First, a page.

146 of 167 people found the following review helpful
Like other reviewers, I've tried a couple of dozen different head/ear phones, some very pricey. None are as comfortable or sound better than these. They are highly efficient, extending battery life of your player. Most importantly, they stay postioned even during rigorous activity. Ok, they're not the prettiest. They still get all my stars.
Tracked by 1 customer
Sort: Oldest first | Newest first
Showing 1-5 of 5 posts in this discussion
Initial post: Nov 21, 2008 8:02:52 PM PST
Jerry Tech says:
In reply to an earlier post on Jun 1, 2009 1:44:16 PM PDT
Ian T. Larsen says:
I'm not sure whether what he said is accurate for these headphones, but logically, headphones use battery life. Anything that is using electricity is going to drain the battery. Obviously, if the headphones are efficient, as he says, then they use little electricity but still produce high sound quality and volume. If you have a perception of an average battery lifespan before a recharge with an average pair of headphones. If it's true that these are more efficient, then there would be a perceived effect of a longer lasting battery. Therefore these headphones extend battery life.
Think, then post.
Posted on May 16, 2012 7:55:32 PM PDT
Let's be clear here. Headphones CANNOT extend the battery life of a any type of device. They are passive components and media players are designed to actively drive headphones which appear to the device as a constant load. If what this person is suggesting were true, you'd get amazing battery life by leaving your headphones unplugged, but you don't. This is an unreliable review at best.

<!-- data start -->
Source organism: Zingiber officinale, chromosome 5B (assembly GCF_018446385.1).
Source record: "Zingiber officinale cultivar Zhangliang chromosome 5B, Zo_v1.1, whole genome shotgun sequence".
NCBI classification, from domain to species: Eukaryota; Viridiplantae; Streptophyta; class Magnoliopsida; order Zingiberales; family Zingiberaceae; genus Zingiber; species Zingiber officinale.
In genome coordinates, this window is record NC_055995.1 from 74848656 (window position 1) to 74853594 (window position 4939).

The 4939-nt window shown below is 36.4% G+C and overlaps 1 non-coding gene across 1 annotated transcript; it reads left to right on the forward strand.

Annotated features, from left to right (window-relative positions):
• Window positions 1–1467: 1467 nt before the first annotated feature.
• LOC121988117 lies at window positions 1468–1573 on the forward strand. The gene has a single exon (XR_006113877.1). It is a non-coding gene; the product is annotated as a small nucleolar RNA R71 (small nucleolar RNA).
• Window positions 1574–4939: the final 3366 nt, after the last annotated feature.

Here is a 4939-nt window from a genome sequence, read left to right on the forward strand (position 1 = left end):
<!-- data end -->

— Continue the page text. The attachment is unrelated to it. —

In reply to an earlier post on Sep 12, 2012 6:18:44 PM PDT
Last edited by the author on Sep 12, 2012 6:29:51 PM PDT
If there is more sensetivity to sound drivers in the headphone, and is genuinely more efficient, the volume (power output) from say an MP3 player will use that power level.
For Example: There are in fact headphones that can allow you to run half of your average volume because of the efficiency of the drivers. There are also headphones that you cannot get to a listening level, and the volume would have to remain at 100% (Im looking at you AKG Q701). That being said, speakers in general require different power output levels to reach their volume. 1 pair of speakers may be so efficient that you get the volume level to cause distortion by 60%, while other headphones (like these, and not AKGs...) may require 100% volume for the same outcome. Its simple, really.
Try this for an experiment, yet a $20 one. Connect any portable media player to a Fiio E6, and turn the E6 all the way up so that you can keep the volume all the way down on your portable player. Your result will be the battery life of using a battery powered device at 100% power consumption compared to its minimum. The Fiio would have to be charged every 8 hours. The life of the portable device will increase substantially.
‹ Previous 1 Next ›